I expect that most treatments have no association with the outcome. I am trying to spot the outlier treatments that do have an effect, and estimate how many cases that effect was responsible for. For each treatment, I’d like to say something like:

Supposing there were no association between this treatment and the outcome, here is the number of cases (and a confidence interval) we would have expected to see for this treatment, predicted based on the covariates for the set of units that received that treatment.

Is there a standard way for doing this?

I fit a logistic regression model $m(mathbf{x})$ that gives $E[Y]$ for a given $mathbf{x_i}$. That is, it predicts the outcome given the covariates.

Then I can look at:

$$c_j=text{actual number cases with treatment $j$} = sum_i{t_{i,j} y_i}$$
$$h_j=text{predicted number of cases with treatment $j$} = sum_i{t_{i,j} m(mathbf{x_i})}$$

and compare the two.

These quantities are easily calculable, but I’m unsure how to test significance of the difference (call it $q_k$, where $k$ is the number of units with the treatment), since I don’t know what distribution $Q_k$ is drawn from under the null hypothesis.

I want $Q_k$ to be the distribution one would get by doing the following: sample $k$ many $(mathbf{x_i}, y_i)$ pairs according to the process that generated my data (or uniformly from the data itself), and compute the difference between the predicted and actual number of cases. Intuitively, this distribution should get tighter as $k$ increases and also as the model gets more accurate. That is, I don’t want to just assume that my model is accurate (and model $Q_k$ as something like a poisson binomial), but rather I want the distribution of $Q$ to take into account how well my model fits the data.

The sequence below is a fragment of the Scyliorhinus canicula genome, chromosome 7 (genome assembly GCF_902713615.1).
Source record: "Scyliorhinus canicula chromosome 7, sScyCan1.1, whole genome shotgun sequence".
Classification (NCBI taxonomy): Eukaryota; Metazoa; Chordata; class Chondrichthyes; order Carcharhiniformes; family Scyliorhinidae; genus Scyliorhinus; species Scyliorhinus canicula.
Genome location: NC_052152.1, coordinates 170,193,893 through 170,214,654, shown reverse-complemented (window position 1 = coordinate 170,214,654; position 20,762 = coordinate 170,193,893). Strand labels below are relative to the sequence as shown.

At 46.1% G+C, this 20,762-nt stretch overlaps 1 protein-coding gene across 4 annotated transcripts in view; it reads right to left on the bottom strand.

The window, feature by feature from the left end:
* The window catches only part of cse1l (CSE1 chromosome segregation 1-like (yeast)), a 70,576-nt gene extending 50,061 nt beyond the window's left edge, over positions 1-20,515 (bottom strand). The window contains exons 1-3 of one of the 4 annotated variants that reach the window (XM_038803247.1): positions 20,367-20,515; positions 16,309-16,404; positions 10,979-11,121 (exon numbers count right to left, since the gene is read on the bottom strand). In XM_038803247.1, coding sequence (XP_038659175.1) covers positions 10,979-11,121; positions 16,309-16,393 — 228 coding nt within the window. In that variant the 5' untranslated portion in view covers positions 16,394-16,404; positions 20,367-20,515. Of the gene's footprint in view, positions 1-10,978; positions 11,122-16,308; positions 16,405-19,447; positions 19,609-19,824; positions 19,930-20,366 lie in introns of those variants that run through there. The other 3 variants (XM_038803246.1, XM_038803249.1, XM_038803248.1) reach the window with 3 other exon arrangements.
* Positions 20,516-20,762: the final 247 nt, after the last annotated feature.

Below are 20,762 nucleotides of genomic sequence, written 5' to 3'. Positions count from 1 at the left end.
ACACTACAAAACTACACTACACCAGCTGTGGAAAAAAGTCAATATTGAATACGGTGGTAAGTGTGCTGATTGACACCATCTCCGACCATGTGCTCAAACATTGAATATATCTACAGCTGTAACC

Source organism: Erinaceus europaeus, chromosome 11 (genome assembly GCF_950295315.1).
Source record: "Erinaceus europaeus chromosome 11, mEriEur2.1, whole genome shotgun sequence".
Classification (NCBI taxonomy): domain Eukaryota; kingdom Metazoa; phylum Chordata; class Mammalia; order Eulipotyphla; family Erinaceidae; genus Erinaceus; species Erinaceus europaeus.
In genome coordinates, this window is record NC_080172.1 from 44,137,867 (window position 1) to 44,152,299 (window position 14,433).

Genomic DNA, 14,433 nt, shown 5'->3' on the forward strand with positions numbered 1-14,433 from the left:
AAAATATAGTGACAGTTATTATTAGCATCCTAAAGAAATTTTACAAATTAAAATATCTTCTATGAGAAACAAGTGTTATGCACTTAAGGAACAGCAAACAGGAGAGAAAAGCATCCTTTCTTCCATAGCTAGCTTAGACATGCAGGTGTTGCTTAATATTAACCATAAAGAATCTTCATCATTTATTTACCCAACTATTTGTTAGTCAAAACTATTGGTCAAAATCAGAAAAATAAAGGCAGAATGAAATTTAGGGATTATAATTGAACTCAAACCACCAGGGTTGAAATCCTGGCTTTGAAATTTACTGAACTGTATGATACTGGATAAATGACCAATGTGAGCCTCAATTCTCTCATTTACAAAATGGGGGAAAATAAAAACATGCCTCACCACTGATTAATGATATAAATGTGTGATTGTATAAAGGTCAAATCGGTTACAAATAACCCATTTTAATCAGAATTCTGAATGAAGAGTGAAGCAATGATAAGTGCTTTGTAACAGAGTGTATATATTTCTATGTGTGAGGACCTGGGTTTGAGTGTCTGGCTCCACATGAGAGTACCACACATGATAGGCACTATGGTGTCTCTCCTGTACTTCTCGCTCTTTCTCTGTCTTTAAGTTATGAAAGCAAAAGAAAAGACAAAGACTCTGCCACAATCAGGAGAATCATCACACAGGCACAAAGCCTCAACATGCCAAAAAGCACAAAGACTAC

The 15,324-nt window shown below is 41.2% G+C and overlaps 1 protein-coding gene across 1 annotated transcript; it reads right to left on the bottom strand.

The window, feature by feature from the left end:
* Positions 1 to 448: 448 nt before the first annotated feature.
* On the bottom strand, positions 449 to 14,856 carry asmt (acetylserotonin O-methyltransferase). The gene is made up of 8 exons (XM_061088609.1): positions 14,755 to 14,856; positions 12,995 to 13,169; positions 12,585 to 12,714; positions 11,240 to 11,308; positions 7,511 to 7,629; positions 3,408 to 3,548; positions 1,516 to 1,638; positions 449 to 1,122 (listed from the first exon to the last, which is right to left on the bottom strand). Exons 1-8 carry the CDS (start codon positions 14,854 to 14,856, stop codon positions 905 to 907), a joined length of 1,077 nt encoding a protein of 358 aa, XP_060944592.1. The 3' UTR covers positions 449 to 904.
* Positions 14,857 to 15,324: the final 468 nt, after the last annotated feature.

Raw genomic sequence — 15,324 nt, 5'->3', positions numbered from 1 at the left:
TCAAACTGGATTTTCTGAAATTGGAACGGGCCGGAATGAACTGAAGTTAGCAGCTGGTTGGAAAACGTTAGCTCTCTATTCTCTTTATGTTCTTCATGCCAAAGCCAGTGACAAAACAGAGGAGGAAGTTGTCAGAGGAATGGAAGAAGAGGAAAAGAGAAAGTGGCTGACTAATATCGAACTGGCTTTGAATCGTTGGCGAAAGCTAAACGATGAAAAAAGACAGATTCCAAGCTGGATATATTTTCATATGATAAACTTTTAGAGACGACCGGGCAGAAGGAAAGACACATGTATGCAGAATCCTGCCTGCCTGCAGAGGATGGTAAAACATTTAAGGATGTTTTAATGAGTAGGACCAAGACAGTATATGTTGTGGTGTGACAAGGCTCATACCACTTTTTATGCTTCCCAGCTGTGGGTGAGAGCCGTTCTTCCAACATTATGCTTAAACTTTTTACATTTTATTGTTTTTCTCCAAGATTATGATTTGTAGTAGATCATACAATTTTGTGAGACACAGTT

Any pointers or ideas would be very appreciated!

EDIT

Thanks @Bill for the link! My understanding of that standardization approach is that their confidence interval takes into account the variance of the model (i.e. the uncertainty in the logistic regression coefficients), but not the performance of the model. They suggest separately testing the goodness of fit of the model. I am hoping to find something that takes directly into account the performance of the model in the confidence interval. Does that make sense?

EDIT 2

By “performance”, I mean how well my model fits the data (perhaps something involving the AUC or the $R^2$).

Here’s the sort of thing I’m imagining.

Let $Y=y(x)$ be my outcome and $V=m(x)$ be the logistic regression model’s predicted probability for a data point $x$ drawn at random. Suppose I draw $k$ points, so I have $Y_1, … Y_k$ and $V_1, … V_k$. Define:

$$ M = sum_{i=0}^k V_i = text{sum of model estimates} $$
$$ Z = sum_{i=0}^k Y_i = text{sum of actual outcomes} $$